Saturday, 21 June 2008

Scottish Agenda: Don’t pin Scotland’s future on high oil prices

From The Sunday Times

June 22, 2008

A new report on Scotland’s economy should be used as a starting point for a debate on the country’s fiscal future

John Penman

Given the seemingly unstoppable rise in the cost of energy, I am astonished that the government is not trying harder to harness power from the waste heat generated by some of our politicians.

The Government Expenditure and Revenue Scotland (Gers) statistics for 2006/07 finally came out last week and had our MPs and MSPs been wired up to the national grid, I am sure the sound of their fury/delight/ambivalence would have been more than enough to power a small town for a couple of days.

“Game set and match for the economics of independence — Scotland’s black gold is plugging the Treasury’s black hole,” said Stewart Hosie of the SNP, pushing the cliche needle off the scale.

But if that was really the case, how come Liberal Democrat Tavish Scott claimed it proved Scotland was financially dependent on staying part of the UK?

Well, according to Gers, without North Sea oil revenues there would be a £10.2 billion deficit, while with a geographical slice of the oil money there would be an £800m surplus. So everyone is right and everyone is wrong.

Gers was instigated by the Tories 16 years ago amid the suspicion that it was designed simply to illustrate Scotland’s financial dependence on the rest of the UK, so it is little wonder that now the nationalists are in charge, the suspicion is that it is effectively promoting the opposite.

You may well wonder whether any of this is important, especially when many Scots firms are simply worried about getting through the next few months, but we will have to get used to more of the same in the next few years.

The only show in town seems to be whether the SNP can convince the electorate to back Scottish independence by 2011 and they can do that only by pressing the economic benefits.

With oil prices rising fast, this is the time to do it. When the information for Gers was being collated, oil was $60 (£30) a barrel, so its subsequent rise to a high of $140 suits those promoting separation. But oil is volatile and was under $10 a barrel a decade ago, so it would be foolish to pin our lives on the belief that it will continue to stay in the stratosphere.

Then again, it is true that if Scotland was independent, we could do whatever we wanted with all that lovely oil cash.

The Centre for Public Policy for Regions’ view is that this report should be used as a starting point for a debate on Scotland’s fiscal future rather than conclusive evidence one way or the other.

I agree, but it is vitally important to widen that debate to include other key proposals which would have an impact on Scottish businesses.

Glasgow City Council and the CBI are not obvious bedfellows but last week both condemned the Scottish government’s plans for a local income tax (LIT) to replace the council tax — and with good reason.

Worries about LIT are something business people raise with me on a regular basis, and I am not aware of any business organisation that is actively promoting it.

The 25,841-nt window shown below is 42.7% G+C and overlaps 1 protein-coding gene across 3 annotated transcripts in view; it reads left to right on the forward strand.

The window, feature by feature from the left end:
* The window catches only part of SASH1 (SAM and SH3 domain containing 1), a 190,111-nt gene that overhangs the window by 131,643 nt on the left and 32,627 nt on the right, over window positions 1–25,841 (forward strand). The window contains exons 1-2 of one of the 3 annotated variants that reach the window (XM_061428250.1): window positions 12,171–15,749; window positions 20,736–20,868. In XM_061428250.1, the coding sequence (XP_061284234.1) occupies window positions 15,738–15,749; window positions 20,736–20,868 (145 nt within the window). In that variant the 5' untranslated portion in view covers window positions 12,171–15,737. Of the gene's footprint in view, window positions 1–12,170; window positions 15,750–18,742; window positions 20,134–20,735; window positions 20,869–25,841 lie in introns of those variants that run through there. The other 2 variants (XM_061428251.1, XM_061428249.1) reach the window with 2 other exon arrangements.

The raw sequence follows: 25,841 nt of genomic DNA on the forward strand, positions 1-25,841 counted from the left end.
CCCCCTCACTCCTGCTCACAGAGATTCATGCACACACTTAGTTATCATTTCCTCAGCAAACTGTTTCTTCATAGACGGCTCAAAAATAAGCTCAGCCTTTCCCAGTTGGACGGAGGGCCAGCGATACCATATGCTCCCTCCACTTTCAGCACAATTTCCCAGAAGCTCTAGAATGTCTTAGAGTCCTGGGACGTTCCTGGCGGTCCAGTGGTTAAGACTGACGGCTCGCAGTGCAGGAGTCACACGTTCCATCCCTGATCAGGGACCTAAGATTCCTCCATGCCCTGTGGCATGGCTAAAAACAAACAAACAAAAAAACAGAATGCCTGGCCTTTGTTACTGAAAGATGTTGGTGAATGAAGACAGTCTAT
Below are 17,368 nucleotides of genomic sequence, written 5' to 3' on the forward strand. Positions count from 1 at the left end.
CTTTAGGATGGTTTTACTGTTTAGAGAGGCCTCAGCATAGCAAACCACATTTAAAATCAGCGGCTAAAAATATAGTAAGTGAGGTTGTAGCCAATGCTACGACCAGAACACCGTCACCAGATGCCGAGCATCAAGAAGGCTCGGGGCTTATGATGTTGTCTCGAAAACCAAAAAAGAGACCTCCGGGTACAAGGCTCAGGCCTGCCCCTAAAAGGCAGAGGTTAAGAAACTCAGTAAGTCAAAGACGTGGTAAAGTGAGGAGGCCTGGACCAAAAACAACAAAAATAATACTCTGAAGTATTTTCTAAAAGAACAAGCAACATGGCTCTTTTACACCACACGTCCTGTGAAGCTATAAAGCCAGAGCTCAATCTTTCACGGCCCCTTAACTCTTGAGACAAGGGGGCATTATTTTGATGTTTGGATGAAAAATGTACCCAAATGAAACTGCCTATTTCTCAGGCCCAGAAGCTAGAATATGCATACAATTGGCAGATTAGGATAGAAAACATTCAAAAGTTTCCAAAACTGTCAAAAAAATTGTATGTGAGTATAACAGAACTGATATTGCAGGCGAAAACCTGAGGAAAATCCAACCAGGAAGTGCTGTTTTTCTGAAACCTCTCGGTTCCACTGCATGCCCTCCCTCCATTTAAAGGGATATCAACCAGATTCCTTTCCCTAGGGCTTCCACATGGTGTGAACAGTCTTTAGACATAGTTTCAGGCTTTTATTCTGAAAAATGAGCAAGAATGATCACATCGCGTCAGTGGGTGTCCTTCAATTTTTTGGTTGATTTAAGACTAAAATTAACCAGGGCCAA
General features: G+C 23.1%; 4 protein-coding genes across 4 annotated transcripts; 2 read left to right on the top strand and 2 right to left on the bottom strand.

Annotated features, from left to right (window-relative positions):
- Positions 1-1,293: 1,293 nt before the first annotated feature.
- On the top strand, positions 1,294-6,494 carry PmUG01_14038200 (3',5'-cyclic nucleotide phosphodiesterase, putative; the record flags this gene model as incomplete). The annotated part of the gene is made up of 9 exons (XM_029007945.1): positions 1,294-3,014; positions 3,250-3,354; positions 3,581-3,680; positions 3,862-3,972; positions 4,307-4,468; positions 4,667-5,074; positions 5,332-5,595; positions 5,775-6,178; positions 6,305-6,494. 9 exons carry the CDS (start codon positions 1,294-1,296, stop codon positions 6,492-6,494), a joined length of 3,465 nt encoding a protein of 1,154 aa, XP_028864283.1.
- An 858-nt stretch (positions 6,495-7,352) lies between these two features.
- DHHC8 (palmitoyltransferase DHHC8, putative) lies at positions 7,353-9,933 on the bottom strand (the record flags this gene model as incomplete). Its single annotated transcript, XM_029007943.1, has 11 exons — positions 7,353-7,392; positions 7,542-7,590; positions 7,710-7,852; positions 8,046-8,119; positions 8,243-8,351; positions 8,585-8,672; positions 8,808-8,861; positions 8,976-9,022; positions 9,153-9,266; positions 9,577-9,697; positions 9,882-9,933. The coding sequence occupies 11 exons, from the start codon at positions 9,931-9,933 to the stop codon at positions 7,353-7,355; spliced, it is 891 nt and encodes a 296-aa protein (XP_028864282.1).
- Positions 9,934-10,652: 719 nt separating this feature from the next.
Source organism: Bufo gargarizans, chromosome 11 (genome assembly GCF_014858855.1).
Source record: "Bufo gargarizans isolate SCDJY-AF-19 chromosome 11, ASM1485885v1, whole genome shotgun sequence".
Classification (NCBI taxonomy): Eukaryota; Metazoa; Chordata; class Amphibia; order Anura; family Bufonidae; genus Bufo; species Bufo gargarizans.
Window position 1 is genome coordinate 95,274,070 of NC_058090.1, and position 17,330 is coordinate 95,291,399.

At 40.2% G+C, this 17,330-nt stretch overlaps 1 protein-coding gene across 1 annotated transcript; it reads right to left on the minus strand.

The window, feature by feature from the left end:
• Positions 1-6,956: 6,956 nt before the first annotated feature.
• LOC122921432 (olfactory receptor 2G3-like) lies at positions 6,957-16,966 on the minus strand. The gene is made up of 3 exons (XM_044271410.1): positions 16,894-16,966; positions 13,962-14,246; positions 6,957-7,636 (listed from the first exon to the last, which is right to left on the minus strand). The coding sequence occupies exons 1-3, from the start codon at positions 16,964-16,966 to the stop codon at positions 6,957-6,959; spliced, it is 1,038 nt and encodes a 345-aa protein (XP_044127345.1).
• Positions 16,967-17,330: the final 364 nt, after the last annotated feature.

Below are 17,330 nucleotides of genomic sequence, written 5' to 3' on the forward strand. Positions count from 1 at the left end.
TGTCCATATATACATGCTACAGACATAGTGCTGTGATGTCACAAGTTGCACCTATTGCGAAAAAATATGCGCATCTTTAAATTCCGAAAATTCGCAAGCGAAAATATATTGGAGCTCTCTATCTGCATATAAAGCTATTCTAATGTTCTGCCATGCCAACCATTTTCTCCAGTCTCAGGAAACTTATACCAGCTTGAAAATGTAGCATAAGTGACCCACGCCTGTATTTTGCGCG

There are some who claim that the Nats realise the full extent of these difficulties and would be happy to drop their plans but, even if that is the case, I doubt whether they could actually do so without serious political damage.

Instead, from what I hear, if the SNP still pursue LIT all the way to legislation, they will simply not gain the backing from the supporters they expect in Parliament.

That would be a good outcome for Scottish business. The last thing Scotland needs during a period of economic difficulty is a local tax plan that would be complicated to implement and would almost certainly discourage investment.

When you add the government’s plans to replace the private finance initiative with something that still seems rather vague and no better, there are many issues that need to be properly debated and not left to the pointless, political ping-pong we witnessed last week.

Oil floats to top

Speaking of oil, less than three years after listing on the Stock Exchange, oil services company Petrofac is set to enter the FTSE 100 this week following a quarterly reshuffle.

The £2.3 billion business, which builds and designs refineries and oil industry apparatus, also issues an interim trading update this Tuesday.

Petrofac, which has extensive operations in Aberdeen employing thousands of people, has its key markets in areas of the world such as the Middle East, Caspian Sea and Africa, where there is increased exploration and construction expenditure.

It recently won a string of good contracts. The latest is a deal to operate a floating production, storage and offloading vessel called Northern Producer worth £15 million a year.

Not surprisingly, most of the listed Scottish oil- and gas-related companies are doing well on the market.

Cairn Energy ended the week on 3146p, which is not bad from a year low of 1627p, while Venture Productions ended on 847p from a year low of 580p. Oil services firm Wood Group ended the week on 457p, around £1 higher than it was three months ago.

This time last year, oil, gas and mining accounted for a little over a fifth of the

UK equity market. Today, these two sectors account for a third. That is one reason why I think we will see a raft of oil services companies coming to the stock market in the next year or so.

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